At the beginning of May, Maryburgh and Conon Bridge Primary schools took part in a charity run to help raise money for The Steph Smith Appeal. Over 200 pupils from both schools completed several laps of their playing field to make up a combined total distance of 100 miles.
The event, which was organised by my sister Dawn – the local areas Active Schools Co-Ordinator, was a great success and so far the two schools have raised a total of £1200. This goes a long way to help me reach my target of £5000 for the Fungal Research Trust.
After 3 hours on a ferry and an overnight bus journey of 16 hours, travelling back from Guernsey with little sleep, I had 2 hours to get washed, changed and travel the hour drive to Maryburgh Primary school, to run alongside the children. I must have looked a little tired and a bit worse for ware, but the teachers didn’t mention a thing.
Dawn had once again pulled out all the stops, and the local press were waiting to take photos and to hear my story. After a short interview with the editor, it was time to meet the children and run for the first time in a week. The run went extremely well and even some teachers took part. The charity event even made front page news in the Ross-Shire Journal – Article below.
I would like to take this opportunity to thank the children and teachers of both primary schools for taking part in the run and for raising so much money for the Fungal Research Trust.
Airman's supreme challenge after tragic death of Steph
By Hector Mackenzie
Published: 13 May, 2011
A ROSS-shire man robbed of the love of his life by a mystery infection is set to take on an astonishing feat of endurance in her memory.
Big-hearted pupils at two local schools this week lent a helping hand as Invergordon man Lewis Fraser geared up for the challenge of a lifetime.
|Photo By - Ian Rhind|
This October, he will attempt the Himalayan 100-mile Stage Race, an ultra-tough endurance test which involves tackling terrain climbing up to 11,500ft - and a marathon around Mount Everest. He's set himself a target of pulling in £5,000 for the Fungal Research Trust. Ninety-five per cent of the non-profit group's spending goes into research. Pupils at Maryburgh and Conon primary schools heard about his plight through big sister Dawn (28), who is a Dingwall-based active schools co-ordinator. They agreed to chip in with their own fundraising run, amounting to a cumulative 100 miles in itself.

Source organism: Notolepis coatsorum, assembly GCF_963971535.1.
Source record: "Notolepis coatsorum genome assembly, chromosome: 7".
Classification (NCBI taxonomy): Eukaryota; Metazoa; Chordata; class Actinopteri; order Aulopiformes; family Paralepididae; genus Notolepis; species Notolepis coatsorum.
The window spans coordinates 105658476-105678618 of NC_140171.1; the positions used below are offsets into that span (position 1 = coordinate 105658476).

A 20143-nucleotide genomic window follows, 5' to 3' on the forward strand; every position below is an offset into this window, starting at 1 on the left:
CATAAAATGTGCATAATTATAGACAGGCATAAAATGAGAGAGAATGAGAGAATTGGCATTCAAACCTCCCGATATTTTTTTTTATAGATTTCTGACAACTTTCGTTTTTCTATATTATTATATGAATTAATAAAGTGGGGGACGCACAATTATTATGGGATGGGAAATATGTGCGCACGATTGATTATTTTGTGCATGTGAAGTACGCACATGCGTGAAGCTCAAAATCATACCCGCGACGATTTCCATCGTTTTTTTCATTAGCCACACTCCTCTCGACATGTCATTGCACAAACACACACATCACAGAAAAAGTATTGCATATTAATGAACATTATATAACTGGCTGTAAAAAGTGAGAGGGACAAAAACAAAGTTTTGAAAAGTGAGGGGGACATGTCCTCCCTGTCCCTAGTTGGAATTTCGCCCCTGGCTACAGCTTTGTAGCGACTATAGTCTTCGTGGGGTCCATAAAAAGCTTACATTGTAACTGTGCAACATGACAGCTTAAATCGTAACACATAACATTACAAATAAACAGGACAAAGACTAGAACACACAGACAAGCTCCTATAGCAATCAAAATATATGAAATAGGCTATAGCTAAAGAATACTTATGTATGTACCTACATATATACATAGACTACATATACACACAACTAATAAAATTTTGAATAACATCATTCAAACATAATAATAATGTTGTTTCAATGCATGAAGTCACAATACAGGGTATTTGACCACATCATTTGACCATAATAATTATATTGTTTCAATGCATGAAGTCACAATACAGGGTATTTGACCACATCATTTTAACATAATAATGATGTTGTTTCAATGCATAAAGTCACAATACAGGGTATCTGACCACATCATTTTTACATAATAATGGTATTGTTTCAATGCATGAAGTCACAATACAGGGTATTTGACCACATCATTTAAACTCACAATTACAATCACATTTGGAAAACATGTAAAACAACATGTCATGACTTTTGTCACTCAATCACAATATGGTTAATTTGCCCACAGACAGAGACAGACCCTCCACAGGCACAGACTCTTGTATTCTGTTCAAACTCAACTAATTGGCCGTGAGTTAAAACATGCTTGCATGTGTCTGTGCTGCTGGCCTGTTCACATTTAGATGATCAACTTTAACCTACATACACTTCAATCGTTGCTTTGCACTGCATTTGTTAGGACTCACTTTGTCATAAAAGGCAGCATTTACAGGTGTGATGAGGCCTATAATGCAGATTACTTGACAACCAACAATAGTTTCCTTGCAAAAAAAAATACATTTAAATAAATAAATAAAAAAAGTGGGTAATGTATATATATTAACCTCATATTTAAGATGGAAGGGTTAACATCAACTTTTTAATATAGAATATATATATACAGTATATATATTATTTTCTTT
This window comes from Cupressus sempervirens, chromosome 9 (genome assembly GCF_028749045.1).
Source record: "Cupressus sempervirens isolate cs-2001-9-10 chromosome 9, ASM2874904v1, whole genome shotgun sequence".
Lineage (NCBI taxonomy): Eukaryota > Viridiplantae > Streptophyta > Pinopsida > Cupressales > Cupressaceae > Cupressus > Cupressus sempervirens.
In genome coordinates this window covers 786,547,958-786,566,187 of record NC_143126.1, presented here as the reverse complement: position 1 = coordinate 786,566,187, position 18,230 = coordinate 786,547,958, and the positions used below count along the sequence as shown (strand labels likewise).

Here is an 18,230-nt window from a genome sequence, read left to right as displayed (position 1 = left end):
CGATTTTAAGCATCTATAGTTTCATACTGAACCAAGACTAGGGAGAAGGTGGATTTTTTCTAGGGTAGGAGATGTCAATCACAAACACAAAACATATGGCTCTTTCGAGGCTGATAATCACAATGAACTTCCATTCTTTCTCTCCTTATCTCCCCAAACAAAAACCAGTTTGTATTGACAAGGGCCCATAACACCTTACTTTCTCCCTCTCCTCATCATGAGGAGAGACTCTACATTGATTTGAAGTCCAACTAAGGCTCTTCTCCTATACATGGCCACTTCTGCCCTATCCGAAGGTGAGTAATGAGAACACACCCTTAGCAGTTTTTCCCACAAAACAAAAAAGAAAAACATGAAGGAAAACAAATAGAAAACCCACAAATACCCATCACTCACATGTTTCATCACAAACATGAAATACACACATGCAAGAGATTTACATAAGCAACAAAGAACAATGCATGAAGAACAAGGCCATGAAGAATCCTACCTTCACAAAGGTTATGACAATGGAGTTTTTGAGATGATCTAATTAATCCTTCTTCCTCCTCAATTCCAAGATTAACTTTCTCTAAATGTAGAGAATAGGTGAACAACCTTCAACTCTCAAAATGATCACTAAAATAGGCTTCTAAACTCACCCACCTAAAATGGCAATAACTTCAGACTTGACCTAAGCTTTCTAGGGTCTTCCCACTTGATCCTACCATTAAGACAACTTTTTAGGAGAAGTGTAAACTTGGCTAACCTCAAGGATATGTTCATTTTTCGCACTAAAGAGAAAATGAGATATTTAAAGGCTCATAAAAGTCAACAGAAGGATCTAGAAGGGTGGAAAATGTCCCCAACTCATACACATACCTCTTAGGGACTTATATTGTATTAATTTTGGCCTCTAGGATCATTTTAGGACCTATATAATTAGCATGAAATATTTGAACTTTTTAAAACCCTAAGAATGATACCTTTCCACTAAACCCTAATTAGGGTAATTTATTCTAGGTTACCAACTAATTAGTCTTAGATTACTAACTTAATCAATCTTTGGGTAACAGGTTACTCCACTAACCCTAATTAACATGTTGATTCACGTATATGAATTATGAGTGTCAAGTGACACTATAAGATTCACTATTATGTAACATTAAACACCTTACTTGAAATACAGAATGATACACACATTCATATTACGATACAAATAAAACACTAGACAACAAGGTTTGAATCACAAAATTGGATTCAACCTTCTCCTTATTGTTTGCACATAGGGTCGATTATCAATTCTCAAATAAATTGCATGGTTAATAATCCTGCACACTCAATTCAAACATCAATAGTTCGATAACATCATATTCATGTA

That could boost his total by anything up to £1,000.
Lewis, who ran alongside some of the youngsters during their big-hearted effort this week, paid warm tribute to their kind gesture.
Talking about his motivation to help shed more light on the difficult to treat condition, which can also affect leukaemia and bone marrow transplant patients, Lewis said Steph had been "a beautiful young woman, in every sense of the word, both inside and out... who at the age of 21 had a tremendous life ahead of her".
He described her as "a vibrant, caring, thoughtful young woman with a zest for life". She had been on her final three month placement in her former primary school in Nairn when she became unwell. "At first it was thought that her symptoms were purely her asthma, and therefore this was what she was being treated for.
"However, on Tuesday, March 31, 2009, with her breathing causing her much distress, Steph was admitted to Raigmore Hospital in Inverness with a serious asthma attack and within a few days she was diagnosed as suffering from the disease known as aspergillus. This dreadful disease tragically got a hold of Steph and her immune system was unable to fight it off.
"The disease had become so aggressive even in that short space of time, that it literally invaded her lungs and body, and antibiotics, specifically for this type of fungal infection, were ineffective in treating her."
The couple, who met by chance in Nairn, had lived together for a year - which Lewis describes as the best of his life - before she took ill. A young leader within the Girl Guides, the former head girl at Nairn Academy was working towards her Queen's Badge.
She was also an accomplished Highland and ballet dancer whose memory has been honoured by Aberdeen University, where she studied. The university commissioned a glass sculpture to be presented once a year to a student teacher who has shown the highest level of personal commitment and professional values throughout their study.
Said Lewis, "She had a heart of gold, was so selfless and with her trademark smile was immensely popular among her peers. She was everybody's friend."
Although a very mild asthmatic all her life, it was a condition which never hindered her in her activities in her all too short life. Lewis will tackle the tough October challenge with his friend, Aaron McKevitt. He has already paid from his own resources for the cost of travel and accommodation.
A former pupil of Park Primary and Invergordon Academy - his parents Sanders and Caroline live in the town's King Street - he admitted to being daunted by the challenge. He lost a stone training for the Nairn 10K and recounts on his blog that in the first couple of miles. "I was constantly being overtaken by everyone!" Undeterred, he is building up to a cross-country marathon in July.
* To sponsor Lewis, or find out more about his fundraiser and the Fungal Research Trust, see uk.virginmoneygiving.com/team/himalayanchallenge online or type The Steph Smith Appeal into a search engine.